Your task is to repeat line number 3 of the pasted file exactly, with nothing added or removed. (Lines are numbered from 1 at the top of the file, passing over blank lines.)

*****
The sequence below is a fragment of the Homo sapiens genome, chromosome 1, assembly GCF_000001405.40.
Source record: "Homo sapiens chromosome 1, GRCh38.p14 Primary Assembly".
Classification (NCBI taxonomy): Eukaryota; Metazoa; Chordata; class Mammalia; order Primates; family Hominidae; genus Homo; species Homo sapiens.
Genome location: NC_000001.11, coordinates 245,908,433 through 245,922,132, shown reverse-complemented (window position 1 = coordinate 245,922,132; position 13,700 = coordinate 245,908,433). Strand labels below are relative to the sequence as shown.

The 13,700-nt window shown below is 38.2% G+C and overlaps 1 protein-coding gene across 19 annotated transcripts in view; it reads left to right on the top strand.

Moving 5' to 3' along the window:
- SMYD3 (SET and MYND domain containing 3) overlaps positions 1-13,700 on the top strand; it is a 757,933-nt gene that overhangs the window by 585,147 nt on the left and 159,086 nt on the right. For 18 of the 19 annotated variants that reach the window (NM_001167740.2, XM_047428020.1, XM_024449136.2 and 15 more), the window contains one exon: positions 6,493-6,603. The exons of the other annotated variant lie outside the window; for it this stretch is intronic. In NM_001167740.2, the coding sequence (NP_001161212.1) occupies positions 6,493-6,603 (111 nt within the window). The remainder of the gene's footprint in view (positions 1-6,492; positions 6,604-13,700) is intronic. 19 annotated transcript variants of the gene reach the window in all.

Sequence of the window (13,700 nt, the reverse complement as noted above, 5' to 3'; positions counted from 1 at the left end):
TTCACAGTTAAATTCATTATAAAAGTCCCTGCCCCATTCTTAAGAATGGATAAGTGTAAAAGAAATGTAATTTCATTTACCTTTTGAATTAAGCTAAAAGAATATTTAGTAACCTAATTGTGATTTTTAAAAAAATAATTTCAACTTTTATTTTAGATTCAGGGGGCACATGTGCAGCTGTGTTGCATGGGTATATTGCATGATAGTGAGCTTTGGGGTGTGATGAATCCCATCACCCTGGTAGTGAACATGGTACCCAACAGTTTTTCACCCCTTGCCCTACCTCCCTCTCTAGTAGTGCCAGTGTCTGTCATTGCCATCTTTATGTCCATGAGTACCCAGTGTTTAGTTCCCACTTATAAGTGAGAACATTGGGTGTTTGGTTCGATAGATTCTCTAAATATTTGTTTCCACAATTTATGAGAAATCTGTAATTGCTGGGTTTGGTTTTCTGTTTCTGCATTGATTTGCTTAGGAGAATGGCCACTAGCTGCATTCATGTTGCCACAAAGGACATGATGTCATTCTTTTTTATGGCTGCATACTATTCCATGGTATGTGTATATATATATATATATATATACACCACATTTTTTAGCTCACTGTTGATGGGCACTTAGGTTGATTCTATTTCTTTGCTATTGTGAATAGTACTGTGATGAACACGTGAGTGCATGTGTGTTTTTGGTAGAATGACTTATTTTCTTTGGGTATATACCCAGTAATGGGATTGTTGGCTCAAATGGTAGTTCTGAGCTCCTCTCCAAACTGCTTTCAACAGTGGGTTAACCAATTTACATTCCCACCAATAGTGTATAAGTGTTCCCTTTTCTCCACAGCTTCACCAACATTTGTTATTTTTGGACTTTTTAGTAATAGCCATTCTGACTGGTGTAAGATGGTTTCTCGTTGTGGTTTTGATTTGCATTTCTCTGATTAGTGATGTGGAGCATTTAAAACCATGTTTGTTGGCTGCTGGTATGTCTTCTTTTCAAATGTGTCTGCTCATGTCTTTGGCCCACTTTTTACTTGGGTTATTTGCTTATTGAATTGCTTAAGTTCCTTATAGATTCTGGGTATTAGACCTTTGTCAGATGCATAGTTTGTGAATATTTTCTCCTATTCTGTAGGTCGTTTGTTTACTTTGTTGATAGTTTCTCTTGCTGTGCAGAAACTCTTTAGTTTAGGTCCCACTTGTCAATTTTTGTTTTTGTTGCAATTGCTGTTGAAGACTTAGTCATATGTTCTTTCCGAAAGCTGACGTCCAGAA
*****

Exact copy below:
Classification (NCBI taxonomy): Eukaryota; Metazoa; Chordata; class Mammalia; order Primates; family Hominidae; genus Homo; species Homo sapiens.